Muscle Oxidative Capacity: an Indicator of Functional Status in People With Multiple Sclerosis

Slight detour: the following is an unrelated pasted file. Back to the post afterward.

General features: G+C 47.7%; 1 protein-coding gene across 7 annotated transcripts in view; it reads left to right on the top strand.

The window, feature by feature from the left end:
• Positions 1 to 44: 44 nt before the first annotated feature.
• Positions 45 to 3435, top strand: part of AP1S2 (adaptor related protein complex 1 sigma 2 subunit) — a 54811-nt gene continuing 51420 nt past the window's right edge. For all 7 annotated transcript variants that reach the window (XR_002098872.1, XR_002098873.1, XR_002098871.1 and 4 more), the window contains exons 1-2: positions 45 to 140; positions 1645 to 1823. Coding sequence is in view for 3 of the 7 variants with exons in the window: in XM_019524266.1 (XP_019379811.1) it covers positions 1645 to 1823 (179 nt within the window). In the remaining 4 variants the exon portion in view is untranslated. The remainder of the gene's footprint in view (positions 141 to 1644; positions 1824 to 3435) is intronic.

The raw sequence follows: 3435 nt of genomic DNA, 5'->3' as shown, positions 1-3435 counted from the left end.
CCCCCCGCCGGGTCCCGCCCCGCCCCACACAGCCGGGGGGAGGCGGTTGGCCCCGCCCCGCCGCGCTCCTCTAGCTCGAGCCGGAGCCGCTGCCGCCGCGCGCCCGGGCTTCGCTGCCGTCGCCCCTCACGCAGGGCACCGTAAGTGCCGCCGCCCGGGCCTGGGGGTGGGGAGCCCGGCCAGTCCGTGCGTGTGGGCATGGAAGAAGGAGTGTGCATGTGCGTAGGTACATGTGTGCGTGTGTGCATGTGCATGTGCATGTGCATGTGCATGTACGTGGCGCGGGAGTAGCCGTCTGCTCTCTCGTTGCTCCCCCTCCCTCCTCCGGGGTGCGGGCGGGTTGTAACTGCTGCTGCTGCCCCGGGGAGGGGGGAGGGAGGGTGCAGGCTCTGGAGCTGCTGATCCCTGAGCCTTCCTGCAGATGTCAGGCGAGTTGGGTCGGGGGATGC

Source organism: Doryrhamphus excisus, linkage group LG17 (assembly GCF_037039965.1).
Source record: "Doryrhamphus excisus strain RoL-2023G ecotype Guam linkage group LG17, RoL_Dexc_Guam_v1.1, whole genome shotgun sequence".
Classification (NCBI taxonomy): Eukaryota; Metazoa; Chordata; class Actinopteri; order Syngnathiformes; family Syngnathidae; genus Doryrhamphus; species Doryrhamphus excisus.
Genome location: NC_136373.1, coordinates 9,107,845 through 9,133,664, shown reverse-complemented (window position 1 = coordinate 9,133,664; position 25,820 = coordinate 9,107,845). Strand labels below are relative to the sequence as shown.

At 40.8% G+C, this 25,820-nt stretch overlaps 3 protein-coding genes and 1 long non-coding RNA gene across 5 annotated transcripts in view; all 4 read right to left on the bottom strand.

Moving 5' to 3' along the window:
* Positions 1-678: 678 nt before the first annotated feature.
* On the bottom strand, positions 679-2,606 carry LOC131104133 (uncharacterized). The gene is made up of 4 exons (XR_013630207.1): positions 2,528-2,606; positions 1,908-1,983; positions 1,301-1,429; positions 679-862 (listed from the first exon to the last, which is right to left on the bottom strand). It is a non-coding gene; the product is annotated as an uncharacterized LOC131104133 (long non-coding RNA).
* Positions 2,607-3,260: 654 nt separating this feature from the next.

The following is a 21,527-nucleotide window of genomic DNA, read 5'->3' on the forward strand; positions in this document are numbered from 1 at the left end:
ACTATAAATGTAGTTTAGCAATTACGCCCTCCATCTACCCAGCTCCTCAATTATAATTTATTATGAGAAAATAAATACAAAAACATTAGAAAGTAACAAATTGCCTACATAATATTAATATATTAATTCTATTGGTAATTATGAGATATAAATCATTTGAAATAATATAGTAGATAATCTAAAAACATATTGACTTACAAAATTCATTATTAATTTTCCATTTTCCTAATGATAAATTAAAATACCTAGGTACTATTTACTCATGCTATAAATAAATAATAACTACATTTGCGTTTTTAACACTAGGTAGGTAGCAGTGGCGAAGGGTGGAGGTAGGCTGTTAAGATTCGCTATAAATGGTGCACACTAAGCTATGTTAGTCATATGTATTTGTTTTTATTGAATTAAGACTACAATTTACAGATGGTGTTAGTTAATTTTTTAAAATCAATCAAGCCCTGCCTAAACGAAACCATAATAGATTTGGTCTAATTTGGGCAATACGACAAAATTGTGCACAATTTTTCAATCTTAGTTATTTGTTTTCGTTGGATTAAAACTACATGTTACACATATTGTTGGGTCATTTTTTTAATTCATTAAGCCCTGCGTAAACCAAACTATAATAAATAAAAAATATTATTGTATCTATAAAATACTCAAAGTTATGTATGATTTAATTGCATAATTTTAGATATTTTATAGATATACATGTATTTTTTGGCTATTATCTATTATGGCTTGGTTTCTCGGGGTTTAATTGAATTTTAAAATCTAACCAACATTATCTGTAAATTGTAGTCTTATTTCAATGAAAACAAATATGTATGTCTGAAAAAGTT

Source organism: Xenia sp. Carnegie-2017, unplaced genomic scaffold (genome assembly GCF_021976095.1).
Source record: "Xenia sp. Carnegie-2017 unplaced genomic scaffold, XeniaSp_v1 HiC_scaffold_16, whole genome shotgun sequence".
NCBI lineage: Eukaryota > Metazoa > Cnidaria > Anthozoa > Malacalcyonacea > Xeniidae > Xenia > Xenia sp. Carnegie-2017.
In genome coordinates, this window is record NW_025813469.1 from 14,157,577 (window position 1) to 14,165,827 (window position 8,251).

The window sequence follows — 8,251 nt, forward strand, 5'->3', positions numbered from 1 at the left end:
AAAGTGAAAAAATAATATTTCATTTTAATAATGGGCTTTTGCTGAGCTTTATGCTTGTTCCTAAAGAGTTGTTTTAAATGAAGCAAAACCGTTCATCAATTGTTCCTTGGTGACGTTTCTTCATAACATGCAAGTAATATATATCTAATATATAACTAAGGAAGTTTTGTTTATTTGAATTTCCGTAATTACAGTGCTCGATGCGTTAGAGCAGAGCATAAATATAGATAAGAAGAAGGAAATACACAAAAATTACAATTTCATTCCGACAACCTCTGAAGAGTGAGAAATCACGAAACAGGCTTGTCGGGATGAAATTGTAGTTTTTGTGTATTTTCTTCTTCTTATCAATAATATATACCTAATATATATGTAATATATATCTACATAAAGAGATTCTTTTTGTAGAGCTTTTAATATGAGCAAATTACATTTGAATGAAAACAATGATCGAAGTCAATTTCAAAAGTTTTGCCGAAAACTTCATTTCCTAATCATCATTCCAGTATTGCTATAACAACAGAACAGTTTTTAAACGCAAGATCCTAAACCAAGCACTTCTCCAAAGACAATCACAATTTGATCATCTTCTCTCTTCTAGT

PURPOSE: Evaluation of skeletal muscle oxidative capacity in people with multiple sclerosis (MS) using near-infrared spectroscopy (NIRS) and its relationship with measures of walking disability. METHODS: Muscle oxidative capacity was measured in an MS and control (CON) group with near- infrared spectroscopy (NIRS) during repeated arterial occlusions to assess rate of recovery of muscle oxygen consumption in both gastrocnemius muscles after exercise. Walking disability was assessed by a timed 25-ft walk and fatigue questionnaires. RESULTS: Oxidative capacity on average was lower in the MS group compared to CON group (1.13 ± 0.29 vs. 1.68 ± 0.37 min-1, p < 0.05). 25-ft walk time was slower in patients with MS compared to CON group (3.72 ± 0.40 vs. 8.50 ± 6.23 sec, p < 0.05). The participants with MS who used an assistive device during the 25-ft walk test walked significantly slower than those who used no assistive device (p < 0.01). Significant correlations were found between oxidative capacity in the self-reported most-affected leg and percent difference between oxidative capacity of the self-reported most-affected and least-affected legs and Modified Fatigue Impact Scale questionnaire total and physical score. CONCLUSION: NIRS measurements of oxidative capacity suggest a 40% deficit in people with MS compared to healthy controls, consistent with previous studies using 31P MRS. Preliminary evidence suggest the magnitude of bilateral oxidative capacity deficits may be a bimodal indicator of walking dysfunction.